Having steered the mothership and worked as a triggerman for the Godfather of Soul, storied sax man Maceo Parker now brings his own tight rhythm and soul sound to vinyl (er, plastic) in undeniable proof that he's still "got it." Combining his smoking horn with the backing of fellow legends such as trombonist Fred Wesley and new bloods such as son Corey (whose intermittent raps colorfully enhance the album's youthful vibrance), Maceo works through the familiar funk and soul lines of his Parliament and JB days and adds new twists to such classics as Marvin Gaye's "Let's Get It On" and "Inner City Blues," Stevie Wonder's "Tell Me Something Good," and Sly Stone's "Sing a Simple Song," while offering a number of his own well-orchestrated and well-seasoned compositions. "Youth of the World" features Maceo on a lead vocal reminiscent of Kool Moe Dee or Kurtis Blow, while "Do You Love Me" rises like Tower of Power before the sultry Chicago lines of closer "Going in Circles".
Funkmaster Flex keeps his Mix Tape: 60 Minute of Funk going with Volume 4, which features mainly freestyles. Performers include some of the industries top rappers - primarily New Yorkers like DMX and Ja Rule but also a few out-of-town surprises like Eminem and Ludacris - most of whom freestyle over Flex's own productions. The plethora of exclusive productions sets Volume 4 apart from its predecessors, which were more straightforward mix albums comprised of previously released hits. As such, Volume 4 offers a lot of performances that cannot be found elsewhere, so fans of the featured rappers should take note.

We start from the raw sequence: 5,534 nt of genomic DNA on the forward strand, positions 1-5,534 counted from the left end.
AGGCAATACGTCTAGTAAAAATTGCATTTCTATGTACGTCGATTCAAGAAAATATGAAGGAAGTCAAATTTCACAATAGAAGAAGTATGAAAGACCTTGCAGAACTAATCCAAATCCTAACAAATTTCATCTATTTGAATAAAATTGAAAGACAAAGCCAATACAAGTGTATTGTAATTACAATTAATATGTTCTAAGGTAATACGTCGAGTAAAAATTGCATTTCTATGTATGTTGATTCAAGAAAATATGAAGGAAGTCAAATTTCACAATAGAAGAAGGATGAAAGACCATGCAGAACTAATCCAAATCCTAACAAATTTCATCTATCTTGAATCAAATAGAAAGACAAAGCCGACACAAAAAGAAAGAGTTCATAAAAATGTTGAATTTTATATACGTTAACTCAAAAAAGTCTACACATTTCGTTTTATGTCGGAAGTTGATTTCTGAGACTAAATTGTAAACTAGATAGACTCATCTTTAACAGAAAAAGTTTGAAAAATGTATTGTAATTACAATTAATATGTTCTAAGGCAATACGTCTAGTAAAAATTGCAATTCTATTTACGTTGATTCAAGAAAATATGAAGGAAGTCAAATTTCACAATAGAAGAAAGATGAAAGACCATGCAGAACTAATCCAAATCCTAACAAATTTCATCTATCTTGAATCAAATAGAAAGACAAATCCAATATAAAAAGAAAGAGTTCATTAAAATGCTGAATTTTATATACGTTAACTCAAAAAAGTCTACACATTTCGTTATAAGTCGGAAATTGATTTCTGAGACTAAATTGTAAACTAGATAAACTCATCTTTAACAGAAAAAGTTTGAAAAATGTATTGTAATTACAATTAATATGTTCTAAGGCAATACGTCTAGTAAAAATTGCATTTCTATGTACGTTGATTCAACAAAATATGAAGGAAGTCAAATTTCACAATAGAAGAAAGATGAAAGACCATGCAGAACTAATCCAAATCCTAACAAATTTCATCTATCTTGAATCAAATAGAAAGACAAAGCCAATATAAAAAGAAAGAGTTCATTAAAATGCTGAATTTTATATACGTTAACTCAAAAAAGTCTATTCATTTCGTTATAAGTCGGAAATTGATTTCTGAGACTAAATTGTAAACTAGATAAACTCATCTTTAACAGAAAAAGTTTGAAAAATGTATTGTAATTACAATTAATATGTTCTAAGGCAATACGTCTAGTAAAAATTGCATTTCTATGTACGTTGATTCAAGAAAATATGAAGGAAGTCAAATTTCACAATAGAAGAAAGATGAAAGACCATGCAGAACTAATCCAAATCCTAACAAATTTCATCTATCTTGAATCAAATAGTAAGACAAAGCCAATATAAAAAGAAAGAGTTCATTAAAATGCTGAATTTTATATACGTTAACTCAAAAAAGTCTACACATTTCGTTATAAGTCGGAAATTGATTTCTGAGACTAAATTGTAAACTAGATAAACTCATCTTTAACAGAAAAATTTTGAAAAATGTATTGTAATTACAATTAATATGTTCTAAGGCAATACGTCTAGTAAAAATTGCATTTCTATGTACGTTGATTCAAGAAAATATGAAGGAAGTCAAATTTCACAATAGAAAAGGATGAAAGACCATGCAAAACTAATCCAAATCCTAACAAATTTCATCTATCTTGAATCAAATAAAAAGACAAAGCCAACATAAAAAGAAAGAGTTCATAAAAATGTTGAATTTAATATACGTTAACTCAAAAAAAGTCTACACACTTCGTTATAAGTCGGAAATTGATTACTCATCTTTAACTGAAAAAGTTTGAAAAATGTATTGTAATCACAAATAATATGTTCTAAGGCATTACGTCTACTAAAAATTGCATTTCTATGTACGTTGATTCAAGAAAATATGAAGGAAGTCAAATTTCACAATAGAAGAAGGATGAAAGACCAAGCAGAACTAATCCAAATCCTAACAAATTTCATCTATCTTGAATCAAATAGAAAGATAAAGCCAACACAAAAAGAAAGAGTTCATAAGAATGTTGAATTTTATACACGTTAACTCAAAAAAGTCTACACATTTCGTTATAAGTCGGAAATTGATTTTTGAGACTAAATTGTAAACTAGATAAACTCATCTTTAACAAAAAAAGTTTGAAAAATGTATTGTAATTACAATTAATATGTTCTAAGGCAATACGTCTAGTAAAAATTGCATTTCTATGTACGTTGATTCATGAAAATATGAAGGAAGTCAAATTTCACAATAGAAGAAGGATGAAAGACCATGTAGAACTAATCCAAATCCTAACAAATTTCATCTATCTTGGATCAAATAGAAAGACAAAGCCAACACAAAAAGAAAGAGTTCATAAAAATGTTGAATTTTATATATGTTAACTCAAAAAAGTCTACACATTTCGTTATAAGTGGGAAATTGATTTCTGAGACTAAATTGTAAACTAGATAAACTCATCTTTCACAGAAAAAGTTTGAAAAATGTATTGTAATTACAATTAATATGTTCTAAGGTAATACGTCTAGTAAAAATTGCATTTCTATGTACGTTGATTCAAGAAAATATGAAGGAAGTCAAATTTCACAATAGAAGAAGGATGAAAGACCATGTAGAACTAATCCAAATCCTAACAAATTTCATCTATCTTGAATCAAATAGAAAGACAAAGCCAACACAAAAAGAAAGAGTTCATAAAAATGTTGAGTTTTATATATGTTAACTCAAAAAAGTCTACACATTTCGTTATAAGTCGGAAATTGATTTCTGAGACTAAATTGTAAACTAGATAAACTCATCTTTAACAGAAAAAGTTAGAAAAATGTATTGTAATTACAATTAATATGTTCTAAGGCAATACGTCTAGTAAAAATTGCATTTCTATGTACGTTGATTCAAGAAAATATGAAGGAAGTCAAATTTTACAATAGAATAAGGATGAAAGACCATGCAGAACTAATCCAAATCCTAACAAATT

The third (and final, according to the album's subtitle) chapter of New York DJ Funkmaster Flex's mix albums is the best of the bunch, a gritty combination of old- (A Tribe Called Quest, House of Pain, Naughty By Nature) and new-school rappers (Missy Elliott, Wu-Tang Clan, Busta Rhymes).
The Mix Tape, Vol. 2: 60 Minutes of Funk is every bit as engaging its predecessor, capturing Funkmaster Flex as he spins through a stack of modern and classic hip-hop and R&B, with various guest rappers freestyling while he does so. The energy is equal to Vol. 1, and while some listeners might find the relentless but seamless mixing to be a little amelodic and irritating, any true hip-hop fan will consider the album a treasure.